The Casino Reinvestment and Development Authority in Atlantic City, New Jersey, which was granted the right to condemn private property and use it for casino redevelopment programs that supposedly benefit the community, has been handed a loss in its latest demand to take ownership of a home.
The state appeals court found it didn’t need the property for any project, didn’t have any pending projects that might need it and wasn’t likely to have a need any time soon.
The condemnation case was brought against Atlantic City property owner Charlie Birnbaum, whose family home was targeted by the government operation.
The CRDA was authorized to acquire private property for projects it considered necessary, but even the CRDA admitted the Birnbaum property was only for a “land bank” that might be slated for “future development.”
Birnbaum refused an offer of about $238,000 for the property, and when the agency went to court, it said it needed the land for a project.
But the CRDA admitted it had a “concept” but no “plans” for a project or any agreements with developers.
“Rather,” the court found, that “at an unspecified time, after a ‘massing plan’ had been approved by the CRDA’s board, the CRDA would put the project out for public bid.”
That amounted to land speculation, the court found.
The ruling upheld a lower-court decision by Atlantic County Assignment Judge Julio Mendez.
“Under these highly unusual circumstances, it was reasonable for the judge to question whether the project would proceed in the foreseeable future,” the ruling said. “… CRDA was attempting to ‘bank land in hopes that it will be used in a future undefined project.’ Approval of the condemnation could well leave the Birnbaum property vacant for an indefinite period of time, as the CRDA ‘wait[s] for the right project to present itself.’ … We affirm, because the CRDA could not provide evidence-based assurances that the project would proceed in the reasonably foreseeable future.”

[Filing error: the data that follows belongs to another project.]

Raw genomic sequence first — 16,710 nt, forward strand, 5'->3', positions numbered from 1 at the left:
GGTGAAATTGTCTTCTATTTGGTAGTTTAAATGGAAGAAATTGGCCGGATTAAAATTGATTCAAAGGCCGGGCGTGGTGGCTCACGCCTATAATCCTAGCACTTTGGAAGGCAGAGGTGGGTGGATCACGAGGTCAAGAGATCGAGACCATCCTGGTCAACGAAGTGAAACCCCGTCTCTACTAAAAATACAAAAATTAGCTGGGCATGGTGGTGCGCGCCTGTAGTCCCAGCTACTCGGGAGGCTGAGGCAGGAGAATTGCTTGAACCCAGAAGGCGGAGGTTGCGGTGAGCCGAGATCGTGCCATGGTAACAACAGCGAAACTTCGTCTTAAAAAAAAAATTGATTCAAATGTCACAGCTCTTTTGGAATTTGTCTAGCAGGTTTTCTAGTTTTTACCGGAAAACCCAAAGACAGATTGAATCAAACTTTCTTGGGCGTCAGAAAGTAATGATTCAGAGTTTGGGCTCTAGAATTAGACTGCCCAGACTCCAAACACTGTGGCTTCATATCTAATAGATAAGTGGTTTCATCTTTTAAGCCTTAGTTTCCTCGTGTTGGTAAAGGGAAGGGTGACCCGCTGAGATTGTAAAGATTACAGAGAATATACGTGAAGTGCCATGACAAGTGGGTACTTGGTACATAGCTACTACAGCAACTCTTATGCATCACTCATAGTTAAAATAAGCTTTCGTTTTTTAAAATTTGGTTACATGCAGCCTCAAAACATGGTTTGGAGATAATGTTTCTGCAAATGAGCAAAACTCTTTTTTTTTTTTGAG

Robert McNamara, a senior lawyer at the Institute for Justice, which defended the property owner, said the ruling is a victor for property owners nationwide.
“The power to seize private property through eminent domain is one of the government’s most frightening powers, and today’s opinion reaffirms that it can only be used for good reason – and that courts will stand in the way if government officials try to do otherwise.”
CRDA began demanding the property in 2012 when it adopted a resolution regarding a “new Revel Casino.”
But then the Revel went through two bankruptcies and an extended closure, only recently reopening.
During that time, the CRDA “never once articulated what (if anything) it would do with the land after it knocked down the Birnbaums’ longtime family home,” IJ said.
The trial court said the CRDA was exhibiting a “manifest abuse” of power.
“CRDA officials attempted to replay what happened in New London after the Kelo decision, where nearly 20 years after the approval of the redevelopment plan nothing has been built in the former neighborhood,” said IJ President Scott Bullock. “The New Jersey appellate court’s answer to CRDA was crystal clear: Think again. Property rights matter, and you can’t just take land in the hope that something else will be built in the future.”
Birnbaum, who inherited the property from his parents, rents out the top two floors and now uses the ground floor for a memorial, for a studio and as a base for his piano-tuning business.